Initial Implementation Working Group Final Report with Recommendations (2007): Appendix F

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Appendix F: Final Report

Data Collection and Analysis Phase
2006 Evaluation of CIHR Document
Best Practices for Protecting Privacy in Health Research

June 28, 2007

Prepared for
Sheila Chapman
Senior Policy Advisor, Ethics Office
Canadian Institutes of Health Research

Fair Findings
100-2021 Killarney
Ottawa ON K2A 1P9

Table of Contents

Executive Summary

List of Tables

Summary Report

Data Sources

Table 1 presents the numbers of persons identified to be interviewed for each of the data sets and the numbers of persons actually interviewed in each group. In addition to the five sets of persons individually interviewed, data was also collected by means of focus groups and a web survey. These latter two are not included in Table 1; for neither group was there an estimate of the "Number in Full List".

Following Table 1 is a description of each of these seven groups.

Table 1: Numbers in Each Interview Data Set

Category of Respondent Number In
Full List
Recipients of the PBPs document   8   7
CIHR peer review Chairs 32 27
Policy/legislators offices 12   9
Ethics community stakeholders 21 19
Research ethics board members 50 46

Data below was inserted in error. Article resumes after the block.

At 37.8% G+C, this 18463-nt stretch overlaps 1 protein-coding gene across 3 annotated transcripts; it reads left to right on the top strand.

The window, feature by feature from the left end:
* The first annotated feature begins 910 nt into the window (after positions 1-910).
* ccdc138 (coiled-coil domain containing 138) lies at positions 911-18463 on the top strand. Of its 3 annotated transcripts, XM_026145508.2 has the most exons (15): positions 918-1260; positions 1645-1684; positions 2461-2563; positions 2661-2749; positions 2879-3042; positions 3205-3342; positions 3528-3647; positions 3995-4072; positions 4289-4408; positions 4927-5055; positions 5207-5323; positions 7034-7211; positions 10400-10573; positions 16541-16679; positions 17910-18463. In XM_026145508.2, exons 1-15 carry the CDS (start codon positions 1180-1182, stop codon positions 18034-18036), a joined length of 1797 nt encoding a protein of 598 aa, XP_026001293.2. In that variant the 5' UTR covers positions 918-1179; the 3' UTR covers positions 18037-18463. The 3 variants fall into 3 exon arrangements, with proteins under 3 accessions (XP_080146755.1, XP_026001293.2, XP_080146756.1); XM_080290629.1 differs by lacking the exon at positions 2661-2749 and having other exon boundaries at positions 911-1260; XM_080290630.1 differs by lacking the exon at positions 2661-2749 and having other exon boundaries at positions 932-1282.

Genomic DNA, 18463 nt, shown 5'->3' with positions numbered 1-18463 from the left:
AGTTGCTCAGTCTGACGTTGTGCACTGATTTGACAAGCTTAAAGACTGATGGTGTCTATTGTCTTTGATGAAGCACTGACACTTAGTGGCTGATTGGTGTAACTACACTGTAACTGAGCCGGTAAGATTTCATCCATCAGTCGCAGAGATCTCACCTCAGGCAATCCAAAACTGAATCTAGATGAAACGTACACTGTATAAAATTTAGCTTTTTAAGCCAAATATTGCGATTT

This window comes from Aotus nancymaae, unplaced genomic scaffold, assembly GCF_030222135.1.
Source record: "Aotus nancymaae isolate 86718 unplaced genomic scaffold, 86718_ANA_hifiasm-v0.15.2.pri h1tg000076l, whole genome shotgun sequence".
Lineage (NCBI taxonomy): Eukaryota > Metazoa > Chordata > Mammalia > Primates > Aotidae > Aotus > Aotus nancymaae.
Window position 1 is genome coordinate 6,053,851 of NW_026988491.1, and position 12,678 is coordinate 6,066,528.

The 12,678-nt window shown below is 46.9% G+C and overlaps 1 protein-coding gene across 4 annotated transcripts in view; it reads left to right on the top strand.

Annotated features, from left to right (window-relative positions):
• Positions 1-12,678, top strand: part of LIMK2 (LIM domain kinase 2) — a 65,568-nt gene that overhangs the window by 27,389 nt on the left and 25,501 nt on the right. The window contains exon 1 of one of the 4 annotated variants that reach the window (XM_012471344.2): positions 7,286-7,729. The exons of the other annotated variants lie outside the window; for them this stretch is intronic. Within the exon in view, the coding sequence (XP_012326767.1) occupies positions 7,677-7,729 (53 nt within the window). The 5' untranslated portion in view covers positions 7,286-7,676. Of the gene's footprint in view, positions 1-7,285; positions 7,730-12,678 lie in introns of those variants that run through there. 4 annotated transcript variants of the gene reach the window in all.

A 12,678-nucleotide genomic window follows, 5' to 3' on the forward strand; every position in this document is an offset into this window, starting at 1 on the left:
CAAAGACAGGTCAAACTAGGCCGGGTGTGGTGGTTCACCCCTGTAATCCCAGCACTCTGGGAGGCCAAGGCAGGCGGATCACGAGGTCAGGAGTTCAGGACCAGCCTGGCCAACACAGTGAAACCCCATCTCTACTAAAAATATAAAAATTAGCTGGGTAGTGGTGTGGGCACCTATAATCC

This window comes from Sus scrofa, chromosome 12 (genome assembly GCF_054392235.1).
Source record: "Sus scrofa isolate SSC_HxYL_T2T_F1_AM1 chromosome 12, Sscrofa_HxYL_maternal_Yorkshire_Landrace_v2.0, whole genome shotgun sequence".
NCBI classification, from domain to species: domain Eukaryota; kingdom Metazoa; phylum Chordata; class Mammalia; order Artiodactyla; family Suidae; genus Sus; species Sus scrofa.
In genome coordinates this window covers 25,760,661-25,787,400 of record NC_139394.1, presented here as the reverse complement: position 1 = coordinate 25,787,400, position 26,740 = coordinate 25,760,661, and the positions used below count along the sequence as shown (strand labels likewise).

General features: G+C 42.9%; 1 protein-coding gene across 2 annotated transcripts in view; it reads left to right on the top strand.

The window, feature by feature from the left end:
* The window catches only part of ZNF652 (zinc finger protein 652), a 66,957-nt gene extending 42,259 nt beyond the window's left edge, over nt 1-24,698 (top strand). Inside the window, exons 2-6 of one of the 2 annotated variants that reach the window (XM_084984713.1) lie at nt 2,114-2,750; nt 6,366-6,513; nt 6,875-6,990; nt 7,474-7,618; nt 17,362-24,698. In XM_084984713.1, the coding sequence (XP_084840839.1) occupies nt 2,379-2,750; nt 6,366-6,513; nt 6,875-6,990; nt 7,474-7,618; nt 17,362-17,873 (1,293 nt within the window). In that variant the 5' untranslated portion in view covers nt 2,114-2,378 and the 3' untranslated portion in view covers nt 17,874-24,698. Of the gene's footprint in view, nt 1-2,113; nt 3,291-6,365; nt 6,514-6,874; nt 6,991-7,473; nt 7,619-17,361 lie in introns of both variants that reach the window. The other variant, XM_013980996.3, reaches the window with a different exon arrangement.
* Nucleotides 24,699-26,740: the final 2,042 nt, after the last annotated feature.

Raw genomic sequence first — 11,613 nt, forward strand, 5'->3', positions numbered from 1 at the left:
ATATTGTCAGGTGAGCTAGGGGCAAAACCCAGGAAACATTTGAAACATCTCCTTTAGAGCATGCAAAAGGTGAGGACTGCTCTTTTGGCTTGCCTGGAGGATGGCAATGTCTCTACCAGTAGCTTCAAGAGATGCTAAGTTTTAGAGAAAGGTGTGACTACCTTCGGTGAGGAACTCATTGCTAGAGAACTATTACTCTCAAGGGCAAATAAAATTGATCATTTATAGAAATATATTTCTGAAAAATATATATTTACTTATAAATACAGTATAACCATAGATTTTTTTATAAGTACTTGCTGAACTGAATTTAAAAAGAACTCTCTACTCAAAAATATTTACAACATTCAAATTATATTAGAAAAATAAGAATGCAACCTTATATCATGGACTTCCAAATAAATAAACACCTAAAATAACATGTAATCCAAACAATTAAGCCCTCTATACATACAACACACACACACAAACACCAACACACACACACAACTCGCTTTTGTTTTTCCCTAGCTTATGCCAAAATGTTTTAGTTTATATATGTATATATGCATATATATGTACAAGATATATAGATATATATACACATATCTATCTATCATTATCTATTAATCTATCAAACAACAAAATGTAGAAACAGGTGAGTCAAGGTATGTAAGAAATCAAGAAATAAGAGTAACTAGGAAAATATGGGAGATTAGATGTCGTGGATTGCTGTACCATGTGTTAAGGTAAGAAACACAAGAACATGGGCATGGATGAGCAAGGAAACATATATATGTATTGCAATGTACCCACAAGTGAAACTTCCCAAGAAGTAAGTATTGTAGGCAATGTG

Recipients of the PBPs document

CIHR provided a list of eight persons who had requested from CIHR copies of the Best Practices for Protecting Privacy in Health Research document and who had accepted to be interviewed. One person, due to personal circumstances, withdrew leaving a total of seven persons who were interviewed.6

CIHR Peer Review Committee Chairs

Thirty-four Peer Review Committee Chairs were sent e-mail messages by CIHR in order to provide prior notice of the disclosure of their names to a contractor for purposes of a telephone survey. Two replied that they would not be able to participate. The remaining 32 were contacted by e-mail and by telephone. Of these 32, 27 were interviewed by telephone. The remaining five interviewees either did not respond to the invitations to participate or notified the caller that they were not available for an interview.

Policy/legislators Offices